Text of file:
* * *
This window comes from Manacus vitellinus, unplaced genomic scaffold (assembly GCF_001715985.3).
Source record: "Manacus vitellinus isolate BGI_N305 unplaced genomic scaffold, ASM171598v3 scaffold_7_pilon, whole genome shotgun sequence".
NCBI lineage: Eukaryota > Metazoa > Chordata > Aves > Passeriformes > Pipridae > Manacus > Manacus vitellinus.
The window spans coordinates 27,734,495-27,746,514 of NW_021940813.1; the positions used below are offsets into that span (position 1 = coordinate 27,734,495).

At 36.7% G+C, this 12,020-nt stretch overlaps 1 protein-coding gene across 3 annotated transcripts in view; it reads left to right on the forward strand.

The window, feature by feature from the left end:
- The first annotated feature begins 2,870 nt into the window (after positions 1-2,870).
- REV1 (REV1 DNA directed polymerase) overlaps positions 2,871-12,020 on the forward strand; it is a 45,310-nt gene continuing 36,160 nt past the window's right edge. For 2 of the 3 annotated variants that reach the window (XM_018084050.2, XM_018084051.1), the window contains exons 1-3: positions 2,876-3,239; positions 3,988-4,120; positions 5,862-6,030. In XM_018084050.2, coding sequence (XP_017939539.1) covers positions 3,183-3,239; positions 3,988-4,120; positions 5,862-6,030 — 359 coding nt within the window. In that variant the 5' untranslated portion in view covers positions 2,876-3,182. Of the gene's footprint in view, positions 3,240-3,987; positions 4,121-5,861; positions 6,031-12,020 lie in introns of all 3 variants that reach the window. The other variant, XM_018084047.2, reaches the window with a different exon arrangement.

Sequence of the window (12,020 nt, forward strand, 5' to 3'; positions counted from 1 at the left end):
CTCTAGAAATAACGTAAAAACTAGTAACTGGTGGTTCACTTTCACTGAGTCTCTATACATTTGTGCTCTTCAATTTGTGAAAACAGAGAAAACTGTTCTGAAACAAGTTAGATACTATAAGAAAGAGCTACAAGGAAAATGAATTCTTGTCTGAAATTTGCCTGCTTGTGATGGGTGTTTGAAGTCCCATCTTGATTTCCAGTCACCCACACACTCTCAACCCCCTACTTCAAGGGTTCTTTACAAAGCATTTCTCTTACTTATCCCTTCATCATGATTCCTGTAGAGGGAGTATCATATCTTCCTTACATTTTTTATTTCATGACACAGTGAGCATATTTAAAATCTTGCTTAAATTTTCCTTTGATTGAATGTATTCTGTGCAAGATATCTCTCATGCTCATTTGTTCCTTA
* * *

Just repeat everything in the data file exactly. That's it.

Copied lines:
This window comes from Manacus vitellinus, unplaced genomic scaffold (assembly GCF_001715985.3).
Source record: "Manacus vitellinus isolate BGI_N305 unplaced genomic scaffold, ASM171598v3 scaffold_7_pilon, whole genome shotgun sequence".
NCBI lineage: Eukaryota > Metazoa > Chordata > Aves > Passeriformes > Pipridae > Manacus > Manacus vitellinus.
The window spans coordinates 27,734,495-27,746,514 of NW_021940813.1; the positions used below are offsets into that span (position 1 = coordinate 27,734,495).

At 36.7% G+C, this 12,020-nt stretch overlaps 1 protein-coding gene across 3 annotated transcripts in view; it reads left to right on the forward strand.

The window, feature by feature from the left end:
- The first annotated feature begins 2,870 nt into the window (after positions 1-2,870).
- REV1 (REV1 DNA directed polymerase) overlaps positions 2,871-12,020 on the forward strand; it is a 45,310-nt gene continuing 36,160 nt past the window's right edge. For 2 of the 3 annotated variants that reach the window (XM_018084050.2, XM_018084051.1), the window contains exons 1-3: positions 2,876-3,239; positions 3,988-4,120; positions 5,862-6,030. In XM_018084050.2, coding sequence (XP_017939539.1) covers positions 3,183-3,239; positions 3,988-4,120; positions 5,862-6,030 — 359 coding nt within the window. In that variant the 5' untranslated portion in view covers positions 2,876-3,182. Of the gene's footprint in view, positions 3,240-3,987; positions 4,121-5,861; positions 6,031-12,020 lie in introns of all 3 variants that reach the window. The other variant, XM_018084047.2, reaches the window with a different exon arrangement.

Sequence of the window (12,020 nt, forward strand, 5' to 3'; positions counted from 1 at the left end):
CTCTAGAAATAACGTAAAAACTAGTAACTGGTGGTTCACTTTCACTGAGTCTCTATACATTTGTGCTCTTCAATTTGTGAAAACAGAGAAAACTGTTCTGAAACAAGTTAGATACTATAAGAAAGAGCTACAAGGAAAATGAATTCTTGTCTGAAATTTGCCTGCTTGTGATGGGTGTTTGAAGTCCCATCTTGATTTCCAGTCACCCACACACTCTCAACCCCCTACTTCAAGGGTTCTTTACAAAGCATTTCTCTTACTTATCCCTTCATCATGATTCCTGTAGAGGGAGTATCATATCTTCCTTACATTTTTTATTTCATGACACAGTGAGCATATTTAAAATCTTGCTTAAATTTTCCTTTGATTGAATGTATTCTGTGCAAGATATCTCTCATGCTCATTTGTTCCTTA